by Cora Currier and Blair Hickman, ProPublica.
Despite trading barbs on the campaign trail, President Obama and his challenger Mitt Romney don’t differ that much on U.S. strategy in Afghanistan.
Both candidates basically endorse a 2014 withdrawal, though Romney allows that conditions on the ground could change that. Both emphasize strengthening the Afghan military and governing institutions. Of course, during Obama’s time in office violence in Afghanistan has continued, and turning over more control to the Afghan government has proven difficult. We break down what the candidates have said on some of the war’s pressing issues.
Obama famously campaigned in 2008 on his early and vocal opposition to the war in Iraq. By contrast, he dubbed Afghanistan “the War We Need to Win” and pledged to — and did— increase troop levels in Afghanistan. At the same time, he committed to fixed withdrawal dates.
In a December 2009 speech, Obama simultaneously announced a “surge” of 30,000 soldiers and a pledge to begin the withdrawal of U.S. troops by July 2011. A year later, the administration backed away from that date, and agreed to a framework with other NATO members to turn over control to Afghan forces by 2014.
In June of last year, Obama announced he would bring home the surge troops by this summer. Romney criticized Obama for disregarding the counsel of top commanders when setting this date. The Defense Department announced late last week that the last of the 30,000 surge troops had left Afghanistan, leaving 68,000 troops still on the ground.
Despite Obama’s assertions earlier this month that “Romney doesn’t have a timetable” for withdrawal from Afghanistan, Romney does support a target withdrawal date of 2014. However, Romney has refused to set that date in stone, repeatedly saying conditions on the ground should guide the decision. Romney said he would use his first 100 days to consult with field commanders and conduct a full interagency assessment of the transition.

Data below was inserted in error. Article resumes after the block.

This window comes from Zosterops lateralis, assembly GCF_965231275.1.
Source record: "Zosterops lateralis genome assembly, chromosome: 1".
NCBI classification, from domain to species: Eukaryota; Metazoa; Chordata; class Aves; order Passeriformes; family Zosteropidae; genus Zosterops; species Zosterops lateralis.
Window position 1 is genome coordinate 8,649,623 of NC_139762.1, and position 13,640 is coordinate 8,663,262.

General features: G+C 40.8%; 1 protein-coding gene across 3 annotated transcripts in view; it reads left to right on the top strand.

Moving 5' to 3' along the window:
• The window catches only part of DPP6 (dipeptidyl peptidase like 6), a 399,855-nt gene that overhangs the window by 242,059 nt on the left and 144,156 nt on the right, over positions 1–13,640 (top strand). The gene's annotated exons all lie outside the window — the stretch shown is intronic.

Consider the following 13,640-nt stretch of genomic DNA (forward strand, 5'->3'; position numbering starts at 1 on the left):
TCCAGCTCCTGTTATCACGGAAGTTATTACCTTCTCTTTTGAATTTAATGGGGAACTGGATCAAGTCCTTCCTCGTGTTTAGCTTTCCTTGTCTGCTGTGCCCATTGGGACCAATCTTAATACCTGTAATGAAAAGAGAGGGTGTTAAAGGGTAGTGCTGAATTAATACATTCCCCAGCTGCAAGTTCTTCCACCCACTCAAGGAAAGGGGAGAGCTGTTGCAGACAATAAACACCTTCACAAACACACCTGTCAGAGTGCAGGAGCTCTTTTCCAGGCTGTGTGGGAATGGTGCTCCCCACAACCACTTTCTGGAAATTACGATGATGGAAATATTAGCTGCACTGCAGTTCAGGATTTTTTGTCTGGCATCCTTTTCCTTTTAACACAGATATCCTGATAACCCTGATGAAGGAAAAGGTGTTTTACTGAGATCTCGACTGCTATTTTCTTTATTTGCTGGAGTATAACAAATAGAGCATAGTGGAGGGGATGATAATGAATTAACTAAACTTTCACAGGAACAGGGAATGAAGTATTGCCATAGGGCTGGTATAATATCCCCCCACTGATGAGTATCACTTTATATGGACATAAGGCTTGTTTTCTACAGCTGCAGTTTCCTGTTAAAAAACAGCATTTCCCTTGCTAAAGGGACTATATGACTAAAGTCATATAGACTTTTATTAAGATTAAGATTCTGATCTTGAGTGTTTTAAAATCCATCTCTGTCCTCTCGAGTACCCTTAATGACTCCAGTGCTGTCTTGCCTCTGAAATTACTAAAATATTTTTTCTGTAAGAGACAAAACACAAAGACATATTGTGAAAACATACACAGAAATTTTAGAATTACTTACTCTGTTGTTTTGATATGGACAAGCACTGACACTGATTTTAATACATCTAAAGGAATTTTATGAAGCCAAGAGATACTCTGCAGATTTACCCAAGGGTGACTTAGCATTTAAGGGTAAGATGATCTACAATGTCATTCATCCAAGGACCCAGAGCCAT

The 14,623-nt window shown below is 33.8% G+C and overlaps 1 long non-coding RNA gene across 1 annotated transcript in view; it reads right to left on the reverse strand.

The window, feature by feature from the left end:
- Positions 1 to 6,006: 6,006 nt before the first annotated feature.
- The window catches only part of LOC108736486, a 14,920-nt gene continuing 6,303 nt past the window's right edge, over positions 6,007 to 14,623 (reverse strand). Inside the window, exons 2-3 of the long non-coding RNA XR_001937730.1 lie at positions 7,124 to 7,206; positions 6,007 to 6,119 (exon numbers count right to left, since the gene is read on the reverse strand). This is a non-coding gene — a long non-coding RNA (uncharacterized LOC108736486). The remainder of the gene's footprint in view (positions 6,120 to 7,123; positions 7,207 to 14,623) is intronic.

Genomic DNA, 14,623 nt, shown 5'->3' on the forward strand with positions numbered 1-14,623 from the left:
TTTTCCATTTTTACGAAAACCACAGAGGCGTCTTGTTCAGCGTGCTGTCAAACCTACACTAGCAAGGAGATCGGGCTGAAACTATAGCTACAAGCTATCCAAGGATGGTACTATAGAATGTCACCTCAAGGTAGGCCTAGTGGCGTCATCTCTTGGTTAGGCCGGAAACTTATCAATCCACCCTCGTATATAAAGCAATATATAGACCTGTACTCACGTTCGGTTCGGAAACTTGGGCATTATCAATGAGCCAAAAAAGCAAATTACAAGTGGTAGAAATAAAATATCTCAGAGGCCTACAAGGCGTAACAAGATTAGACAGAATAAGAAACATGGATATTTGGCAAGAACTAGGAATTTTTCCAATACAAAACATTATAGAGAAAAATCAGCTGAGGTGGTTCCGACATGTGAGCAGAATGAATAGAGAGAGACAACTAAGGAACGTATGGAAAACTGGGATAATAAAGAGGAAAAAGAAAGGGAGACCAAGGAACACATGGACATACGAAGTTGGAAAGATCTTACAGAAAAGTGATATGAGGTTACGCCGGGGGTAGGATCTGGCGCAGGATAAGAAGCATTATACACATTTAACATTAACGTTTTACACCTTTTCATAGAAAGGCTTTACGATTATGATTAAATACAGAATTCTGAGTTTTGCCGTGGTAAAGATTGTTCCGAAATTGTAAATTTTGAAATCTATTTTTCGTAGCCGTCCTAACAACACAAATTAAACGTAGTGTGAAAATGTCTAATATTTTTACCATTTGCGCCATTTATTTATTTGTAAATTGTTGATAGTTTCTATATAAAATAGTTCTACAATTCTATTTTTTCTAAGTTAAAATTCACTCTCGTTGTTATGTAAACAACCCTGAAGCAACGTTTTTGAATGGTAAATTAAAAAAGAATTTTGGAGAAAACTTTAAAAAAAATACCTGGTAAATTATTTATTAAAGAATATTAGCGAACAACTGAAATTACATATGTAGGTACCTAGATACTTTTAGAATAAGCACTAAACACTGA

The situation on the ground
Aside from a timetable for withdrawal, Obama’s other stated goals in Afghanistan have been to “deny al Qaeda a safe haven,” “reverse the Taliban’s momentum” and leave Afghanistan with its own robust security forces, trained and armed by the U.S. and its allies.
The White House has launched an aggressive campaign against Al Qaeda along the border of Afghanistan and Pakistan, which the administration says has killed top terrorists (and generated its own share of controversy over claims of civilian deaths and diplomatic ruptures with Pakistan). Romney has in some interviews commended Obama for his use of drone strikes but hasn’t made a definitive statement on whether he would continue the practice or change the intensity of the drone campaign. We’ve reached out to the Romney press office for elaboration, and will update the post when we hear back from them.
Meanwhile, forces hostile to the U.S. and its allies continue to carry out lethal strikes, particularly so-called “green-on-blue attacks,” in which Afghan police and soldiers turn on their coalition counterparts. Green-on-blue attacks began to increase last year and have accounted for 14% of coalition deaths this year, according to CNN. Some blame the attacks on Taliban “double agents” among Afghan forces, while others say they are conducted by ordinary Afghans furious at civilian casualties and the prolonged U.S. presence. Either way, they’ve undermined trust between coalition troops and their Afghan partners. In the wake of recent insider attacks, the U.S. suspended training of Afghan police and NATO curtailed joint operations with the Afghans. Obama said Wednesday that the reaction to insider attacks would not change U.S. plans to leave by 2014 or America’s commitments to the Afghan government.
The Taliban continues to mount traditional attacks; last week its fighters penetrated one of the largest NATO bases in Afghanistan. The top U.S. commander in Afghanistan, General John Allen, claimed recently that while Taliban attacks continued, they had been forced “into an increasingly smaller series of areas, districts, where we have, in many respects, contained them.”
Romney hasn’t said much about the green-on-blue attacks, or how the war is going in general. According to the AP, he’s the first Republican presidential nominee since 1952 not to mention war during his convention speech — a decision he defends by pointing to a speech he made to veterans at the American Legion in Indianapolis the night before.